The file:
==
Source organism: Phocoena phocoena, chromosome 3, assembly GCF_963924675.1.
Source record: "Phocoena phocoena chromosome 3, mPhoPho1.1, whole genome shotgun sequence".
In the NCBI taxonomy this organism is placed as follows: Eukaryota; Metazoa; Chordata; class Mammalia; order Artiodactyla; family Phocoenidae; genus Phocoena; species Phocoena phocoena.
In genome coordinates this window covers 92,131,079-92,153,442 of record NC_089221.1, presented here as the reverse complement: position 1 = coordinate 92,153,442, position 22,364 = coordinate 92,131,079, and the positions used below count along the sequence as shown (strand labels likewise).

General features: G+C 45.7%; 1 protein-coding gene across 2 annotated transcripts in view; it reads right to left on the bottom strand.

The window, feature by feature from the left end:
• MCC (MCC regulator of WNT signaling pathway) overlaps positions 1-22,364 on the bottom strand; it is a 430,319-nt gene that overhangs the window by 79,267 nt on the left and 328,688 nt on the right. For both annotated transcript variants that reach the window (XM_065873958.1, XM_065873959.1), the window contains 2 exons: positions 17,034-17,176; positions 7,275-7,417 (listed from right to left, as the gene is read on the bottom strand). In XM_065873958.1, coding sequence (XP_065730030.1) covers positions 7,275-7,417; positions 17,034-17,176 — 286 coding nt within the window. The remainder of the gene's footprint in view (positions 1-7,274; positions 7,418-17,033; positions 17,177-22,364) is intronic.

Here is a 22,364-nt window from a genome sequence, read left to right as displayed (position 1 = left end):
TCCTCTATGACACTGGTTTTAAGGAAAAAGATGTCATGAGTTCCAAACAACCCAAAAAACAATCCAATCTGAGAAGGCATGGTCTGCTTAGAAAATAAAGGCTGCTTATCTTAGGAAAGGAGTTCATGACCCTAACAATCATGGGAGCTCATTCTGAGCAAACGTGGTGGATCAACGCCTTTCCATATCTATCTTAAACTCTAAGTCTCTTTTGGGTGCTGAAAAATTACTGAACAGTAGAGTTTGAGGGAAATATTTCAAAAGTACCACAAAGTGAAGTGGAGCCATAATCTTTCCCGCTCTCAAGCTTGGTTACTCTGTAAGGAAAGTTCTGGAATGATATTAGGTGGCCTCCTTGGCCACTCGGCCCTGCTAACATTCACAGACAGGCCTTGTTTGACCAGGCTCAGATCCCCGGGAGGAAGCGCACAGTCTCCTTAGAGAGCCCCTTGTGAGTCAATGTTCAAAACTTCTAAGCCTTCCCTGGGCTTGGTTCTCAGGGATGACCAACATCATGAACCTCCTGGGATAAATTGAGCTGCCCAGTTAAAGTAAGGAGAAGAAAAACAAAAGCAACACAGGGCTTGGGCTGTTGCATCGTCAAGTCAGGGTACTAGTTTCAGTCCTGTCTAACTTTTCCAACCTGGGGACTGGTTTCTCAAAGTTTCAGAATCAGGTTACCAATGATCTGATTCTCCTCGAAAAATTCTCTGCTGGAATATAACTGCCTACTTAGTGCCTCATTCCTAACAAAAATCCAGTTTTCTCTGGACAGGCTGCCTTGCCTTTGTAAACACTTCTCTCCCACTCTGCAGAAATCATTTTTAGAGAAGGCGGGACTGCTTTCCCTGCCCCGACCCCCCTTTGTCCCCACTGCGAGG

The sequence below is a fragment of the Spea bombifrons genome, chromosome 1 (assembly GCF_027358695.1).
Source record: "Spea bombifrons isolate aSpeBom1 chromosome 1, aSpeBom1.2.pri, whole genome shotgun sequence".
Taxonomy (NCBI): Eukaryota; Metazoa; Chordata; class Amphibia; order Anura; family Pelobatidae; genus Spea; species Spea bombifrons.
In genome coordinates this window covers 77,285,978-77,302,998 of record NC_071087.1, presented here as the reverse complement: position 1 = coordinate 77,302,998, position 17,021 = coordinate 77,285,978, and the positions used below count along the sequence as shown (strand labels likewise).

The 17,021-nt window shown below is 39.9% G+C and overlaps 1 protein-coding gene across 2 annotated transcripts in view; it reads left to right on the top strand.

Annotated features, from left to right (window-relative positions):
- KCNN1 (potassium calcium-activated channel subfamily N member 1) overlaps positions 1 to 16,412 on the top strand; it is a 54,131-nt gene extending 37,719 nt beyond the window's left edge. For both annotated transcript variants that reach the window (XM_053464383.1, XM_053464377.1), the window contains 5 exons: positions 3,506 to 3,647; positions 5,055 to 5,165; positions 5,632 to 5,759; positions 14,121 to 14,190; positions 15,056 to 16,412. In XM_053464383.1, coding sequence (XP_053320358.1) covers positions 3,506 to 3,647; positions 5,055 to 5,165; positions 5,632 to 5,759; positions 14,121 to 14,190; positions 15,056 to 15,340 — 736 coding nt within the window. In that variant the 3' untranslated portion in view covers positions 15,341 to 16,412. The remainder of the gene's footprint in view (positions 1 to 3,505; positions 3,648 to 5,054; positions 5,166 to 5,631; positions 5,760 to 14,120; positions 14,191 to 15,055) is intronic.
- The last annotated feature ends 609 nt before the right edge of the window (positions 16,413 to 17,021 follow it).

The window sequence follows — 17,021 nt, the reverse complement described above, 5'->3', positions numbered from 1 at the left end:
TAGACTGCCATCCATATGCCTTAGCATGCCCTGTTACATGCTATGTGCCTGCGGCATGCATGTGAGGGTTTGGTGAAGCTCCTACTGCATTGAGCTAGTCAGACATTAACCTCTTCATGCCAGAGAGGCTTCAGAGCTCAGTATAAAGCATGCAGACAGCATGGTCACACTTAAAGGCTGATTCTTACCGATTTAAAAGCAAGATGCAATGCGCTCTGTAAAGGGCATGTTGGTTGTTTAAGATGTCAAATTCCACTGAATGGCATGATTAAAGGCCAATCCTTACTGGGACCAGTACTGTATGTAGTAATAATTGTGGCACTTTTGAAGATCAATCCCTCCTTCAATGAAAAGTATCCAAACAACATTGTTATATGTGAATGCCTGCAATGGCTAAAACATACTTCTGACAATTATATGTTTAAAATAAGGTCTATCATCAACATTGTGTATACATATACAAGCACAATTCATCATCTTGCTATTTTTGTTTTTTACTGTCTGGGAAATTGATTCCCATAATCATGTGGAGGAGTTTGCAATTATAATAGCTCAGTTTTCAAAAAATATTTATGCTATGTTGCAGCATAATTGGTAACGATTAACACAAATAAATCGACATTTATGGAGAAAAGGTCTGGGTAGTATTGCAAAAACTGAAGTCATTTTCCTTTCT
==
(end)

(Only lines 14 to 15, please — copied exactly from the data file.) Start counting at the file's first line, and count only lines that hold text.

The 17,021-nt window shown below is 39.9% G+C and overlaps 1 protein-coding gene across 2 annotated transcripts in view; it reads left to right on the top strand.

Annotated features, from left to right (window-relative positions):